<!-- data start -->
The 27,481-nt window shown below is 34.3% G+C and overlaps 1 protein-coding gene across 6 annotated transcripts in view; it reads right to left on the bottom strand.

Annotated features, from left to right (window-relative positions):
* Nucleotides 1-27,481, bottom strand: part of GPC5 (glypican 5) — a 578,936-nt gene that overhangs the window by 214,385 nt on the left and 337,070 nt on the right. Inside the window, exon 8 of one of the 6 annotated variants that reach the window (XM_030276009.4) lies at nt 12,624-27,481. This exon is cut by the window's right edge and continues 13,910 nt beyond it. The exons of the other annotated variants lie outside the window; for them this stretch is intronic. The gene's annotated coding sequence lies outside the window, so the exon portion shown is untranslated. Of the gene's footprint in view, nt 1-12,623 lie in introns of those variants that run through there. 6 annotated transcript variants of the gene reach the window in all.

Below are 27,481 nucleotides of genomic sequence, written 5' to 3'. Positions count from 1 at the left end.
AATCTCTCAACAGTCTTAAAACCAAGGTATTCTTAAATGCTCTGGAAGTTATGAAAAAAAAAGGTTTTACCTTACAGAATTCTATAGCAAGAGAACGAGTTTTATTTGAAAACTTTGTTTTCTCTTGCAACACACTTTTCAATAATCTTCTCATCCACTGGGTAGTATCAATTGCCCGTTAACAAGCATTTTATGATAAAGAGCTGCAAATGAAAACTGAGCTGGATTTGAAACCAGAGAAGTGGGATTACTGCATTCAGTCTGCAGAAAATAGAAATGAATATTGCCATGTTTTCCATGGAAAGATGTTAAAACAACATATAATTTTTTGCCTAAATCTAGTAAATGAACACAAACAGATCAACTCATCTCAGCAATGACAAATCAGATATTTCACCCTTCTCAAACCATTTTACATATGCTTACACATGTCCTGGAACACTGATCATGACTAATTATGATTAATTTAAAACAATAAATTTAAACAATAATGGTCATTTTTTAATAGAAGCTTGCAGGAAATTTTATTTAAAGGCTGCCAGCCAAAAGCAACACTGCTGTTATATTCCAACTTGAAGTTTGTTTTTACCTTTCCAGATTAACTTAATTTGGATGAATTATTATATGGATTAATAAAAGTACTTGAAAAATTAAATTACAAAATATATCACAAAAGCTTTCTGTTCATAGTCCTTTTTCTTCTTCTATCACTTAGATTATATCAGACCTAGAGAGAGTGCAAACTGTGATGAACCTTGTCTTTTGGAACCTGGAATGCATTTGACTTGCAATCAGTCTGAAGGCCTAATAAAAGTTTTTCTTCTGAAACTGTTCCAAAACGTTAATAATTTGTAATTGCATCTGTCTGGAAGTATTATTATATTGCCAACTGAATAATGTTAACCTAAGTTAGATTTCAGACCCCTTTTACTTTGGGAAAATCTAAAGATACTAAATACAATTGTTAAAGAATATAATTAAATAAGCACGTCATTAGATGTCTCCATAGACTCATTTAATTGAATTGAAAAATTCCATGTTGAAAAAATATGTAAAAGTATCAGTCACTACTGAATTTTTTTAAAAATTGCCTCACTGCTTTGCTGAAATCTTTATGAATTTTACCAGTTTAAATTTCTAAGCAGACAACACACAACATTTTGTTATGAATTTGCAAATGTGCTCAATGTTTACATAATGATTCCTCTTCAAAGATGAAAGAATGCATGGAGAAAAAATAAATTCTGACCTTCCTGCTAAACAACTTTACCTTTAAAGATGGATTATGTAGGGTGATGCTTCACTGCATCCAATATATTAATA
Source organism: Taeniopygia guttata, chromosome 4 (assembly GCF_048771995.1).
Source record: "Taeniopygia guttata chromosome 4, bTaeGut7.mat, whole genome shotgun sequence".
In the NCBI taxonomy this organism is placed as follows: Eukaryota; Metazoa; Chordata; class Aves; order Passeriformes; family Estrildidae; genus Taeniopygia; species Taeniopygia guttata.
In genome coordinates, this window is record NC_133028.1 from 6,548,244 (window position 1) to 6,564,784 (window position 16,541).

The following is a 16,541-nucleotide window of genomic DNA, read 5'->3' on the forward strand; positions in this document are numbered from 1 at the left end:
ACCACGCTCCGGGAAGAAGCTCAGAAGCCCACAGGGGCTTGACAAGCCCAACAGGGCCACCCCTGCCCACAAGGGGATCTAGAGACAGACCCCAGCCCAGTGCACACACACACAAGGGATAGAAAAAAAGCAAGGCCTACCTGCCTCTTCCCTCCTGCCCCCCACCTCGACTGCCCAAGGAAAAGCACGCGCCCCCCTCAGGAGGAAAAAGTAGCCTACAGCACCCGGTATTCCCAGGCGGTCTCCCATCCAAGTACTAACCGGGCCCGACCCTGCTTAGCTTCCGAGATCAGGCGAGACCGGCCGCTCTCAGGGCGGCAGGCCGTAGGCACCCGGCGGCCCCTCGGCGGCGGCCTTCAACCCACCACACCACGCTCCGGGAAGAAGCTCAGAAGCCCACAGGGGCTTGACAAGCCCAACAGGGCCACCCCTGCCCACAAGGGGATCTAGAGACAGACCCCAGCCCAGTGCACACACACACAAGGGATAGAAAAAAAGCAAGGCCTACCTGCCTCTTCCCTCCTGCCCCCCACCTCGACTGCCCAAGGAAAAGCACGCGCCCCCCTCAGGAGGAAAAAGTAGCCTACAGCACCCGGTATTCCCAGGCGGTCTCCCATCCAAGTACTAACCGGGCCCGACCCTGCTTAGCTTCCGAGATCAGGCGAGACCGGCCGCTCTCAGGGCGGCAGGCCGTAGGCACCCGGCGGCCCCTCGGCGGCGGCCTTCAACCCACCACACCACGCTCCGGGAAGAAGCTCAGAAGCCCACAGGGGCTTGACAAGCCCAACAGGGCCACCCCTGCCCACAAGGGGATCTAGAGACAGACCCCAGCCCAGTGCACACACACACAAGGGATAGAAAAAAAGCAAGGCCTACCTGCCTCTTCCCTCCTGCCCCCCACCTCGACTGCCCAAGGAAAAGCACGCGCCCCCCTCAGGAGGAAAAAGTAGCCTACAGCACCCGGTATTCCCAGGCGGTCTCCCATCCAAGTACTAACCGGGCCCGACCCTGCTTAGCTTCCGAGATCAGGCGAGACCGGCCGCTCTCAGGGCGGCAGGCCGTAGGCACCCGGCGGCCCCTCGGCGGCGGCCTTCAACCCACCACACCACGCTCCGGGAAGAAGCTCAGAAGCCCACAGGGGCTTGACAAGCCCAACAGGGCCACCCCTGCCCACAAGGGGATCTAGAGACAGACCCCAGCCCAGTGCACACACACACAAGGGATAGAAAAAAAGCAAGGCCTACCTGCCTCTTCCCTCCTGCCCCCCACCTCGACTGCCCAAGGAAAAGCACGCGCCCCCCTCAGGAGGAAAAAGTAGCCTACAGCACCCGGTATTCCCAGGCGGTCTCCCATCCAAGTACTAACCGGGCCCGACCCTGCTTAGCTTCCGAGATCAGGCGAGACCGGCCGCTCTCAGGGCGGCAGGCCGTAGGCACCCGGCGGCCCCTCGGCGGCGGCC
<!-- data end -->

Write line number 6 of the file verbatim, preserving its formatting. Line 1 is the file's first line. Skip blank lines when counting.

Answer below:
Source organism: Taeniopygia guttata, chromosome 4 (assembly GCF_048771995.1).